Hesse showed, however, that such a traditional view according to which natural science data do not have a meaning, unlike data in the human sciences, has been superseded. In every empirical assertion, also in pre-theoretical descriptions of observations that are starting points of investigation and theory, ‘we employ concepts that interpret the data in terms of some general view of the world or other ... There are no stable observational descriptions, whether of sense data, or protocol sentences, or "ordinary language", in which the empirical reference of science can be directly captured’. It is true also for natural science that ‘what count as facts are constituted by what the theory says about their interrelations with one another’ and that ‘meanings in natural science are determined by theory’ (Hesse 1980, 172-173; italics Hesse). This standpoint is endorsed by Churchland and he has developed it from a neurocomputational point of view (cf. Churchland 1998b, 19-21). It implies that natural data have a meaning as well. Thence it seems that physical phenomena that are explained in natural science, like the nodding of a person when she falls asleep, do not differ in this respect from mental phenomena that occur in BD explanations, like the intentional nod of greeting.
However, Hesse tends to neglect that there really is a difference between the meanings we give to physical phenomena and those we give to mental phenomena (and generally to social phenomena). This was already implied in our example. Mental phenomena are given meaning by the agent himself or herself; physical phenomena get their meanings from us from the outside. Therefore, in order to be certain, we have to ask the nodding person whether she meant something with her movement and, if so, what she meant. On the other hand, not only acting persons themselves make BD explanations for themselves (often, however, they do it implicitly and formulate explanations only if requested). Also scientists try to ‘catch’ what agents do in explanations. This is why Giddens comes to the conclusion that: ‘… the meaning of scientific concepts is tied-in to the meaning of other terms in a theoretical network; moving between theories or paradigms involves hermeneutic tasks. The social sciences, however, imply not only this single level of hermeneutic problems, involved in the theoretical metalanguage, but a "double hermeneutic" because social-scientific theories concern a "pre-interpreted" world of lay meanings’ (Giddens 1977, 12; italics Giddens). This made Habermas distinguish between two levels of meaning: level 1 and level 0. The former is the level all sciences are faced with when they theoretically interpret their objects; the latter level is characteristic of those sciences that have to deal with an object that has been given a meaning by the people themselves; in our example, the nodding movement as a greeting (Habermas 1982, 162-163). I therefore think it makes sense to draw a distinction between two kinds of meaning. I call them meaning 1 and meaning 0. The former is the concept of meaning that is used on the first level. It is the meaning a scientist gives to an object, either physical or social in character; in other words, it is the scientist’s theoretical interpretation of reality. Meaning 0 is the concept of meaning for the underlying level 0. It is the meaning the people who make up social reality give to this social reality or to parts of it themselves; in other words, it is their interpretation of their own lived reality.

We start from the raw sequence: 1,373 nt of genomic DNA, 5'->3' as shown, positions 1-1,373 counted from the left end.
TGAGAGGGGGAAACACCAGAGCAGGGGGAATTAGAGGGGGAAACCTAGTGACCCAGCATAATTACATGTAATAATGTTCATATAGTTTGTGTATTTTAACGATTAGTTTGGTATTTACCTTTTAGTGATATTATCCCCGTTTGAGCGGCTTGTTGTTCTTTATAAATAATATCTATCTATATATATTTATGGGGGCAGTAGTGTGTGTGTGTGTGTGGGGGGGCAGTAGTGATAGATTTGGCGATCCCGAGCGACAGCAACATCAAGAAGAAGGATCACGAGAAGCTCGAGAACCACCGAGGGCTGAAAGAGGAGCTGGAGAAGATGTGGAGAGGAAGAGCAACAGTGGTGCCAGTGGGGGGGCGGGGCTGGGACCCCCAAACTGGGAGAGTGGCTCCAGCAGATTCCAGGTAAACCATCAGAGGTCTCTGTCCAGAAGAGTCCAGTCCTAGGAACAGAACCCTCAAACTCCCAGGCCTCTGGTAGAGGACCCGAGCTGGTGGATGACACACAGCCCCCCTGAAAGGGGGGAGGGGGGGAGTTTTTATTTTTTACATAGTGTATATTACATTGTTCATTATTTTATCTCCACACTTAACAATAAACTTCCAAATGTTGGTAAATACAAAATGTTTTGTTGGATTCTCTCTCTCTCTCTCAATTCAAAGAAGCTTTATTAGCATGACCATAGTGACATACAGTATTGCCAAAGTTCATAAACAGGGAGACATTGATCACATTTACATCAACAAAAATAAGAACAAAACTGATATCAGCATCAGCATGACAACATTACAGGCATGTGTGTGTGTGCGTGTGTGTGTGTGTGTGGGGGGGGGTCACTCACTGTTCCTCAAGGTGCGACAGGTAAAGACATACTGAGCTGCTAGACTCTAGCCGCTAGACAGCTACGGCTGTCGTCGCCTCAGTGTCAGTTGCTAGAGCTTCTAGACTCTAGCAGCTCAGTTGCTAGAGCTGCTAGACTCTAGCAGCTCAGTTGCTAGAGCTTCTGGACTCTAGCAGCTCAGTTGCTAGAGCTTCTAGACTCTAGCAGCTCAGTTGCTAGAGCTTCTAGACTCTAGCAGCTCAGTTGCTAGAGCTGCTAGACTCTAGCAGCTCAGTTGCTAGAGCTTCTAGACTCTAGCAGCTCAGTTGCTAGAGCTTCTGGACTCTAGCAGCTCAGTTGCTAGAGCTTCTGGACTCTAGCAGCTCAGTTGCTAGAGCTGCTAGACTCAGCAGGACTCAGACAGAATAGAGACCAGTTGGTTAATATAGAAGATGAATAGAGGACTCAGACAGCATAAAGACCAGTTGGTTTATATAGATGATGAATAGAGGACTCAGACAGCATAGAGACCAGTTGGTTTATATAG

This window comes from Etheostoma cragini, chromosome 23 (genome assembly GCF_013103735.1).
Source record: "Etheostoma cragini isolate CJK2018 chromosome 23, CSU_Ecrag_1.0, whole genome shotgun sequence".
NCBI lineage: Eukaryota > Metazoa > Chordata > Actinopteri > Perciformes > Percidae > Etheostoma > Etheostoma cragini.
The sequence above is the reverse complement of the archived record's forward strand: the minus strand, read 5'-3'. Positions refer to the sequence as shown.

The existence of a double meaning from the scientist’s perspective does not imply, however, that the interpretation of reality by the people themselves is different in character from the theoretical interpretation of it by the scientist. As just formulated, the thesis of double hermeneutics says only that the interpretations of the social reality by the agents themselves are single and that those by the scientist are double. As we have seen, Churchland states that the interpretations of their reality by the ‘common people’ have the status and structure of scientific theories. Churchland also says it expressly: ‘Our self understanding … is no different in character from our understanding of any other empirical domain’ (Churchland 1992, 112). Here, ‘our understanding of any other empirical domain’ refers to the theoretical interpretation by the investigator. For my theme – BD explanations and generally the commonsense conception (understood as the interpretation of social reality in general) – it is important that according to Churchland the common people make generalizations that in no respect can be distinguished from scientific generalizations, i.e. that on the whole they are causal and nomological in character. And just as one can use causal and nomological relations to give explanations and make predictions, one can use commonsense relations in the same way. One can even use them to control and manipulate the behaviour of others. But Churchland has to admit that the commonsense theory is a rather ramshackle one: predictions often do not come true, and generalizations are vague and sloppy or festooned with ceteris paribus clauses, and the commonsense theory shows hardly any progress. But that does not alter the fact that we are talking here about a theory (id., 111-116).